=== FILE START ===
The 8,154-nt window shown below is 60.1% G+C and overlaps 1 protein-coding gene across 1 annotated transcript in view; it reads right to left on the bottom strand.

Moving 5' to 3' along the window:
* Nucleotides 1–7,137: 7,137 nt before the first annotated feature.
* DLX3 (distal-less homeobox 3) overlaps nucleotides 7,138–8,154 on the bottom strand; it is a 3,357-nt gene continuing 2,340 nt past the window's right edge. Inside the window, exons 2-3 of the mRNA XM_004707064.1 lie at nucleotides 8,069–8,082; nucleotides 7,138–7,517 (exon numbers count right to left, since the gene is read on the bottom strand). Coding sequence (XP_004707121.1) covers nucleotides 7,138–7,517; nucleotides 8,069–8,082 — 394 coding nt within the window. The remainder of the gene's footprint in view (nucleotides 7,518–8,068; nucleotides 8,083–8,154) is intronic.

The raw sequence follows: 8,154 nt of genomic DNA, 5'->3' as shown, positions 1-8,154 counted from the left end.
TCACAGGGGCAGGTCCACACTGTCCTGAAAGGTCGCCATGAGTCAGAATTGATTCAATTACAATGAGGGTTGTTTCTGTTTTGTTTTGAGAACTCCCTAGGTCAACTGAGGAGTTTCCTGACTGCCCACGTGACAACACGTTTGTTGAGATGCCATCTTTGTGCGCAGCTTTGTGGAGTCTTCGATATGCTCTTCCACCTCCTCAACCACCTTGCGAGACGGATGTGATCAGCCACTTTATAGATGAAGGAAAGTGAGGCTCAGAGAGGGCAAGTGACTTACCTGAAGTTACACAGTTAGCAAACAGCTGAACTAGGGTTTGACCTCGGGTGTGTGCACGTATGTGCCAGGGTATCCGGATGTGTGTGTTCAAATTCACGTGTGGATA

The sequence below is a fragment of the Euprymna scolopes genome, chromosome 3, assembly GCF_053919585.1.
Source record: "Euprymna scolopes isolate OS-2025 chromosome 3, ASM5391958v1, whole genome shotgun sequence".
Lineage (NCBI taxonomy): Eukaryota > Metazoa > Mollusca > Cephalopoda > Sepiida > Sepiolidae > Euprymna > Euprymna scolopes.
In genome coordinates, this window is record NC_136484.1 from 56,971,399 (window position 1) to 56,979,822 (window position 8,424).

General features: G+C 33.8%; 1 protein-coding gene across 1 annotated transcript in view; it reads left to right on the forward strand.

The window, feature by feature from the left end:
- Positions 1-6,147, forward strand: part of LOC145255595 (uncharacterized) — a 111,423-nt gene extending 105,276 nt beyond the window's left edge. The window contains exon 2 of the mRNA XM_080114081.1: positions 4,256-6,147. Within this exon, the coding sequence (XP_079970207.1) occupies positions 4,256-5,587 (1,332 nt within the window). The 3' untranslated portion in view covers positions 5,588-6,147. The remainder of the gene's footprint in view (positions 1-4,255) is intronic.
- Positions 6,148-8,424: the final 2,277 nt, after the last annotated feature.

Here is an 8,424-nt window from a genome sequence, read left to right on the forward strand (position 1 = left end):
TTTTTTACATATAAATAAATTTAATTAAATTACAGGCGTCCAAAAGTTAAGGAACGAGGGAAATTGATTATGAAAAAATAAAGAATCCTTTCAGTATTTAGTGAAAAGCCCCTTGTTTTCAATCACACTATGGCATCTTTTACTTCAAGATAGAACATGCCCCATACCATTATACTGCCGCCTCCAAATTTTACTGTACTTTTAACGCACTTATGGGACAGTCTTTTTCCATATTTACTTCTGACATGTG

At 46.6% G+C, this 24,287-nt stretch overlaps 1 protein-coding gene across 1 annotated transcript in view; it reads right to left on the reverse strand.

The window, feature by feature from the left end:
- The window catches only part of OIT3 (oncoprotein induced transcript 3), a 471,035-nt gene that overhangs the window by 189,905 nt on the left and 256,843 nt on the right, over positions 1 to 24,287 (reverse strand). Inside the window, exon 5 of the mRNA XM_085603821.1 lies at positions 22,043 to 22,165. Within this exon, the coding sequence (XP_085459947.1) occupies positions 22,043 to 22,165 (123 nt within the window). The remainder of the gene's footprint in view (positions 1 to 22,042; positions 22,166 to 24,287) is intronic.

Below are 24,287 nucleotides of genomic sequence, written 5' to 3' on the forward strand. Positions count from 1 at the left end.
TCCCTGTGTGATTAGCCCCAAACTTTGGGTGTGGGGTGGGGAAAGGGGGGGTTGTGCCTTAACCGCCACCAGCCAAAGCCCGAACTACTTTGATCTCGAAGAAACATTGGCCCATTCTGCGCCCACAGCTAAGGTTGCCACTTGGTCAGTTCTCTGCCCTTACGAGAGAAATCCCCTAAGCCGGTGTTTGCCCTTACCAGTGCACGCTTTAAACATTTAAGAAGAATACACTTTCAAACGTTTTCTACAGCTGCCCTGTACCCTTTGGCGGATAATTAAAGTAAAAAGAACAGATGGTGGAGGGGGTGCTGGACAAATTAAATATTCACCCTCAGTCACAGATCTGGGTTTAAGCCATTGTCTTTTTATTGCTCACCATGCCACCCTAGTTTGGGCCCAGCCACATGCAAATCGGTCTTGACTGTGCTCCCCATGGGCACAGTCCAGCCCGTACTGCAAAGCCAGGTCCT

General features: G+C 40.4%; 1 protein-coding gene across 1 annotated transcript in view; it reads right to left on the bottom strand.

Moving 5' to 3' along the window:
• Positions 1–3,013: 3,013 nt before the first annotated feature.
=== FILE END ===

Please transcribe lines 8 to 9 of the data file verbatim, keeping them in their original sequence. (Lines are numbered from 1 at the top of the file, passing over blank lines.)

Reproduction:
Source record: "Euprymna scolopes isolate OS-2025 chromosome 3, ASM5391958v1, whole genome shotgun sequence".
Lineage (NCBI taxonomy): Eukaryota > Metazoa > Mollusca > Cephalopoda > Sepiida > Sepiolidae > Euprymna > Euprymna scolopes.